Panel 7: Regional Anthropologies, Colonial and Postcolonial Histories

This panel seeks to promote a dialogue between histories of the knowledge of regions within a variety of anthropological traditions and regional histories of anthropologies, especially as practised in colonial and postcolonial contexts. In ways related to the advent of “area studies” and similar formations, the anthropological study of different world areas has sometimes come to be defined by specific problems, topics, tropes, and/or theoretical approaches. For metropolitan anthropologies, different regions of study have sometimes been regarded as more or less theoretically productive overall, or have held disparate conceptual functions and been associated with distinct bodies of disciplinary literature. This has been true even at moments of high theoretical universalism—e.g., evolutionary theory—as various regions have held privileged roles in the imagination and visualisation of such ostensibly universal precepts. Meanwhile, anthropologies have both been constituent elements of colonial forms of knowledge and resources for reimagining region, area, and nation within anti- and postcolonial counter-traditions. As “sciences of self-knowledge” in such settings, anthropologies can have multi-dimensional roots both in metropolitan disciplines and in a host of pre-existing, emergent, or precolonial intellectual practices. Across these varied dynamics, anthropological practice has also often brushed against other allied or competing sorts of local knowledge production, such as folklore and national character studies. Within and among its papers, this panel aims to set these multifaceted histories of regional anthropologies in conversation.

Convenors: Robert Oppenheim (University of Texas at Austin), Okpyo Moon (Shandong University).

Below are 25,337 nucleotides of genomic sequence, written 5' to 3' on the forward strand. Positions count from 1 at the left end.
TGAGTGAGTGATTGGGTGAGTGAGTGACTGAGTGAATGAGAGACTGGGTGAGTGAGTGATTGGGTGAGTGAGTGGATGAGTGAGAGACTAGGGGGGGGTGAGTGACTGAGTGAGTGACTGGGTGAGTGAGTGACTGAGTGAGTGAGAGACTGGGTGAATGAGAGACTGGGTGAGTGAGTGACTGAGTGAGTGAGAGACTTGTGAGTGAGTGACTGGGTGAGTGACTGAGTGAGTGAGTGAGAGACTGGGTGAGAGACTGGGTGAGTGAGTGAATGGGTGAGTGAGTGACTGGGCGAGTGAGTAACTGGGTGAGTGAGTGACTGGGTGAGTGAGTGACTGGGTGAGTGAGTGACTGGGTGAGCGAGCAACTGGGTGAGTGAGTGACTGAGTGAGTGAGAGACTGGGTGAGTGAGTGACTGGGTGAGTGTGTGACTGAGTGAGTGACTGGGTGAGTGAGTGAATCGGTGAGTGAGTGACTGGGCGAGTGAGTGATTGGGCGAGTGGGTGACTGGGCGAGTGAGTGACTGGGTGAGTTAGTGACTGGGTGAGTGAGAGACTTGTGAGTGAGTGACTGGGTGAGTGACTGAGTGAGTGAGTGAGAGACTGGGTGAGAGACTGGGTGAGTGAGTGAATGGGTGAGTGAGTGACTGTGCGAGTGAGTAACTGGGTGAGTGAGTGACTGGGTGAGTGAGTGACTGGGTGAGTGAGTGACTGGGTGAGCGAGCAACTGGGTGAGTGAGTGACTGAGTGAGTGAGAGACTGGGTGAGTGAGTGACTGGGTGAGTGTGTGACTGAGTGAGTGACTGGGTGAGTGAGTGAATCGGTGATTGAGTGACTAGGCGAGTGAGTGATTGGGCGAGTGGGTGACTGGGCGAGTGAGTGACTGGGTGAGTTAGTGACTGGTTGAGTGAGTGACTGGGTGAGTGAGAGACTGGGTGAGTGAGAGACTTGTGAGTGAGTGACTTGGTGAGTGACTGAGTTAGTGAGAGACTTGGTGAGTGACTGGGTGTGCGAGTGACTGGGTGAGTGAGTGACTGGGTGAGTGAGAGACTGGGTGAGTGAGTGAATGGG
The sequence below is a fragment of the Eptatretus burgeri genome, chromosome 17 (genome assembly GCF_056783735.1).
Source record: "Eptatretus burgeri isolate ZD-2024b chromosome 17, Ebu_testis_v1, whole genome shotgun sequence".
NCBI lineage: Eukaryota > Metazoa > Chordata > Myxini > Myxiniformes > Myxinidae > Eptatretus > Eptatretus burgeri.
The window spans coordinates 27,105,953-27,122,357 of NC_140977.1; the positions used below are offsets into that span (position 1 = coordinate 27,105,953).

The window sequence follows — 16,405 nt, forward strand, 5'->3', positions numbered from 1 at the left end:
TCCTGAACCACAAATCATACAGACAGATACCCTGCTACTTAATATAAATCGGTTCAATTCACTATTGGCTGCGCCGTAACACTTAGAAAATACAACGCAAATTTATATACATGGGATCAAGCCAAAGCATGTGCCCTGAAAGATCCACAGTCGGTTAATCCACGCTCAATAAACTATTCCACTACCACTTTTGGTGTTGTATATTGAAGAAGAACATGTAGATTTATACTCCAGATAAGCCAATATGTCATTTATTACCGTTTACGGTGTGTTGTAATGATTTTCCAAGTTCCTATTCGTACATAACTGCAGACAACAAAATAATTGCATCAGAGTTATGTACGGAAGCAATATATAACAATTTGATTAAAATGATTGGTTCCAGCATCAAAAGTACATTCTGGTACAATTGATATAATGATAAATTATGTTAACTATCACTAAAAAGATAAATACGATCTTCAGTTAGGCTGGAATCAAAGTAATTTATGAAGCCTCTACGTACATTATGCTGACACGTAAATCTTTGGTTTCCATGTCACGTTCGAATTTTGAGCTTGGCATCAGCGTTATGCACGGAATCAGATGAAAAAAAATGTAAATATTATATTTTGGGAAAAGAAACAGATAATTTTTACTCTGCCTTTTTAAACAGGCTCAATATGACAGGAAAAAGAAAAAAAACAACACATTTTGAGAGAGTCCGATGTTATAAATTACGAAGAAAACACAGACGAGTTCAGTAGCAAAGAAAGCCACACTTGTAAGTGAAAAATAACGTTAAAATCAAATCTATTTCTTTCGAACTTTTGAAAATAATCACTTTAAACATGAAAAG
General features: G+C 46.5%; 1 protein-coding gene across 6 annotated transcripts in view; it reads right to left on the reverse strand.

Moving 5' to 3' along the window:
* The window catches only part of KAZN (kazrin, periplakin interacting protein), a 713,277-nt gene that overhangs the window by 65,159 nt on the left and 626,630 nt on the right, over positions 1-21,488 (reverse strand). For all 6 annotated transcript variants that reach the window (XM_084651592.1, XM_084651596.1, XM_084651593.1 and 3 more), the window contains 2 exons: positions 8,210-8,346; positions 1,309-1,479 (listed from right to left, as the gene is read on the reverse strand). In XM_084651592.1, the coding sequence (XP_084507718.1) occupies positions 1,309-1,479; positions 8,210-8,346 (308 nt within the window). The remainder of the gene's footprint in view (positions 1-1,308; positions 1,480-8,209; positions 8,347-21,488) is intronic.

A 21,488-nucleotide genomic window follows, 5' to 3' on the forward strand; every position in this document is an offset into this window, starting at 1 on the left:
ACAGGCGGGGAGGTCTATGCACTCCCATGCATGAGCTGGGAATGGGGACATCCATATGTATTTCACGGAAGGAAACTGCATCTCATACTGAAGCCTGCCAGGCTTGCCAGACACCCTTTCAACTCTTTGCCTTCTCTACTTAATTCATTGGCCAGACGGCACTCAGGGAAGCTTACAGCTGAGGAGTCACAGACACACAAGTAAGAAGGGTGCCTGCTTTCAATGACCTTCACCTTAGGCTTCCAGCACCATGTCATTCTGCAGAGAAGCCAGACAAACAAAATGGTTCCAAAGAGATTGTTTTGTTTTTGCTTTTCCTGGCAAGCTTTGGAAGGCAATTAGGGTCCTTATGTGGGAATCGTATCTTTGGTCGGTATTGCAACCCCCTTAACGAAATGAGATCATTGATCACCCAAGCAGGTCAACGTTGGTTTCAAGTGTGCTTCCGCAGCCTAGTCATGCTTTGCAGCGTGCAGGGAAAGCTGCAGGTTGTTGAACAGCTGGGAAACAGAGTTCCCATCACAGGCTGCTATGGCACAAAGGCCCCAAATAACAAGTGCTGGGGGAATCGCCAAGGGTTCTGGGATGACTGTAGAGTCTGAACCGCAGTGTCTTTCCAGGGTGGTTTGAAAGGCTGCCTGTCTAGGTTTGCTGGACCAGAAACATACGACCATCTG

Wednesday, 6 December 2023

Session I [Watch here!] — Session II [Watch here!]

A Look at the History of Japanese Anthropology: How the Past Informs the Future — Shinji Yamashita

Indigenizing Indian Anthropology — Nava Kishor Das

Anthropology in the Arab World: the fragmented histories of an uncomfortable discipline — Daniele Cantini

South Omo studies (Southern Ethiopia): from intellectual centrality to economico-political reappropriation? — Marion Langumier

A discipline produced by the young and curated by the old — William W. Kelly

Theorizing the native: Ethnological science in European explorations and expositions of late nineteenth-century Philippines — Adonis Elumbre

Investigating the Margins – Fieldwork Survey, Ethnographic Photography and Films of Republican China (1924-1949) — Raphael Louvet

Francophone anthropology in Quebec: the founding years (1953-1987) — Natacha Gagné

Anthropologists in action: the role of Ecuadorian anthropologists as state agents during the twentieth century — Daniela D. Barba Villamarin

Counter-images, counter-history, counter-anthropologies. Colonial images of Brazil in the work of Denilson Baniwa — Gustavo Racy